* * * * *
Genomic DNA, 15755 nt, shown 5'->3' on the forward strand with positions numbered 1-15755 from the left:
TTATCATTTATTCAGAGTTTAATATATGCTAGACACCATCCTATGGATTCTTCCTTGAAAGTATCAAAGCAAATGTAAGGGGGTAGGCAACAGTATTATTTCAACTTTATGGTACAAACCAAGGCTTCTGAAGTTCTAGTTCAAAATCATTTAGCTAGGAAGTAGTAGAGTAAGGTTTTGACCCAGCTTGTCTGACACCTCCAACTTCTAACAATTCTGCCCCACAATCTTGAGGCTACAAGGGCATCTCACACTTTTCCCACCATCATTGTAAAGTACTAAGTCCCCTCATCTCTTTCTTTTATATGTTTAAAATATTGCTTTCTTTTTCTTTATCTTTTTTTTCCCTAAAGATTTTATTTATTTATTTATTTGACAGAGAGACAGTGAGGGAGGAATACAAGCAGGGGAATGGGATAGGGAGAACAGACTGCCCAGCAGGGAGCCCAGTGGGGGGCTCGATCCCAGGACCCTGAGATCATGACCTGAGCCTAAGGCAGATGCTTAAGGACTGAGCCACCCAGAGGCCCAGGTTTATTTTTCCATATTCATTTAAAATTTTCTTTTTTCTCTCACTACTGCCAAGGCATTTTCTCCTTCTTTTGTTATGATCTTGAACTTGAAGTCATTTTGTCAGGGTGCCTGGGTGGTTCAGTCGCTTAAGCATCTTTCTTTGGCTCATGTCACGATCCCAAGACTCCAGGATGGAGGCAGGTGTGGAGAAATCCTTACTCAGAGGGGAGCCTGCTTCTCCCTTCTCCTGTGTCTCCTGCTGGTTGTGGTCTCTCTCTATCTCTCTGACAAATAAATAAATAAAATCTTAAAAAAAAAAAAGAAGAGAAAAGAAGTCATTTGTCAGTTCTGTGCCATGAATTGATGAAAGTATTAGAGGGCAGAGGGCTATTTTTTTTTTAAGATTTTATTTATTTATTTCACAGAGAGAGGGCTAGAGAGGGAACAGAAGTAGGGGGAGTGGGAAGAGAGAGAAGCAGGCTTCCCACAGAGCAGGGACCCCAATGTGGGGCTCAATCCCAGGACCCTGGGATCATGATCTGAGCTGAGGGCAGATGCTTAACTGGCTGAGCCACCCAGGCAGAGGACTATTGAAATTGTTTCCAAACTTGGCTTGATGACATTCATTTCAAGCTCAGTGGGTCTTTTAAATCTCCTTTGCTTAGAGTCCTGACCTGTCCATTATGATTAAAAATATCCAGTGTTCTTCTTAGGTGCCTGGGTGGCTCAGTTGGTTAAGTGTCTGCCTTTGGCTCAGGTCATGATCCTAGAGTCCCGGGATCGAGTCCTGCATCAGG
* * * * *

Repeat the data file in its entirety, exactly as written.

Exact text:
Genomic DNA, 15755 nt, shown 5'->3' on the forward strand with positions numbered 1-15755 from the left:
TTATCATTTATTCAGAGTTTAATATATGCTAGACACCATCCTATGGATTCTTCCTTGAAAGTATCAAAGCAAATGTAAGGGGGTAGGCAACAGTATTATTTCAACTTTATGGTACAAACCAAGGCTTCTGAAGTTCTAGTTCAAAATCATTTAGCTAGGAAGTAGTAGAGTAAGGTTTTGACCCAGCTTGTCTGACACCTCCAACTTCTAACAATTCTGCCCCACAATCTTGAGGCTACAAGGGCATCTCACACTTTTCCCACCATCATTGTAAAGTACTAAGTCCCCTCATCTCTTTCTTTTATATGTTTAAAATATTGCTTTCTTTTTCTTTATCTTTTTTTTCCCTAAAGATTTTATTTATTTATTTATTTGACAGAGAGACAGTGAGGGAGGAATACAAGCAGGGGAATGGGATAGGGAGAACAGACTGCCCAGCAGGGAGCCCAGTGGGGGGCTCGATCCCAGGACCCTGAGATCATGACCTGAGCCTAAGGCAGATGCTTAAGGACTGAGCCACCCAGAGGCCCAGGTTTATTTTTCCATATTCATTTAAAATTTTCTTTTTTCTCTCACTACTGCCAAGGCATTTTCTCCTTCTTTTGTTATGATCTTGAACTTGAAGTCATTTTGTCAGGGTGCCTGGGTGGTTCAGTCGCTTAAGCATCTTTCTTTGGCTCATGTCACGATCCCAAGACTCCAGGATGGAGGCAGGTGTGGAGAAATCCTTACTCAGAGGGGAGCCTGCTTCTCCCTTCTCCTGTGTCTCCTGCTGGTTGTGGTCTCTCTCTATCTCTCTGACAAATAAATAAATAAAATCTTAAAAAAAAAAAAGAAGAGAAAAGAAGTCATTTGTCAGTTCTGTGCCATGAATTGATGAAAGTATTAGAGGGCAGAGGGCTATTTTTTTTTTAAGATTTTATTTATTTATTTCACAGAGAGAGGGCTAGAGAGGGAACAGAAGTAGGGGGAGTGGGAAGAGAGAGAAGCAGGCTTCCCACAGAGCAGGGACCCCAATGTGGGGCTCAATCCCAGGACCCTGGGATCATGATCTGAGCTGAGGGCAGATGCTTAACTGGCTGAGCCACCCAGGCAGAGGACTATTGAAATTGTTTCCAAACTTGGCTTGATGACATTCATTTCAAGCTCAGTGGGTCTTTTAAATCTCCTTTGCTTAGAGTCCTGACCTGTCCATTATGATTAAAAATATCCAGTGTTCTTCTTAGGTGCCTGGGTGGCTCAGTTGGTTAAGTGTCTGCCTTTGGCTCAGGTCATGATCCTAGAGTCCCGGGATCGAGTCCTGCATCAGG